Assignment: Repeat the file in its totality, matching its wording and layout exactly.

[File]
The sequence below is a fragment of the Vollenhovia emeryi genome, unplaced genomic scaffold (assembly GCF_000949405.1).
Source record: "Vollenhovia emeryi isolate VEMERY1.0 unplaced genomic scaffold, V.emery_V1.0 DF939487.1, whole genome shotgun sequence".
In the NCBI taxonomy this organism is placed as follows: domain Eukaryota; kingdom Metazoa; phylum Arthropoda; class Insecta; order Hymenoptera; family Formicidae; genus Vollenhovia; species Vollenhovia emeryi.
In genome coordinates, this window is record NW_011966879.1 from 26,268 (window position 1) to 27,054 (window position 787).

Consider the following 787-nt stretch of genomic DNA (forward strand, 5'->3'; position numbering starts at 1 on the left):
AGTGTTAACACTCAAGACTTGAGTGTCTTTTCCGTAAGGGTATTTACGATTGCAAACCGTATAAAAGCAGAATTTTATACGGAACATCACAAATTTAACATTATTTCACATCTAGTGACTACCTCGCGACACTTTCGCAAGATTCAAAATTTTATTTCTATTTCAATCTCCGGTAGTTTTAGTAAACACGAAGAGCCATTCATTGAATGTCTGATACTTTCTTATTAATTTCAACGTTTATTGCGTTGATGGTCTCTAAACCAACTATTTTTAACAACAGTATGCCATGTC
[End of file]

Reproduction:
The sequence below is a fragment of the Vollenhovia emeryi genome, unplaced genomic scaffold (assembly GCF_000949405.1).
Source record: "Vollenhovia emeryi isolate VEMERY1.0 unplaced genomic scaffold, V.emery_V1.0 DF939487.1, whole genome shotgun sequence".
In the NCBI taxonomy this organism is placed as follows: domain Eukaryota; kingdom Metazoa; phylum Arthropoda; class Insecta; order Hymenoptera; family Formicidae; genus Vollenhovia; species Vollenhovia emeryi.
In genome coordinates, this window is record NW_011966879.1 from 26,268 (window position 1) to 27,054 (window position 787).

Consider the following 787-nt stretch of genomic DNA (forward strand, 5'->3'; position numbering starts at 1 on the left):
AGTGTTAACACTCAAGACTTGAGTGTCTTTTCCGTAAGGGTATTTACGATTGCAAACCGTATAAAAGCAGAATTTTATACGGAACATCACAAATTTAACATTATTTCACATCTAGTGACTACCTCGCGACACTTTCGCAAGATTCAAAATTTTATTTCTATTTCAATCTCCGGTAGTTTTAGTAAACACGAAGAGCCATTCATTGAATGTCTGATACTTTCTTATTAATTTCAACGTTTATTGCGTTGATGGTCTCTAAACCAACTATTTTTAACAACAGTATGCCATGTC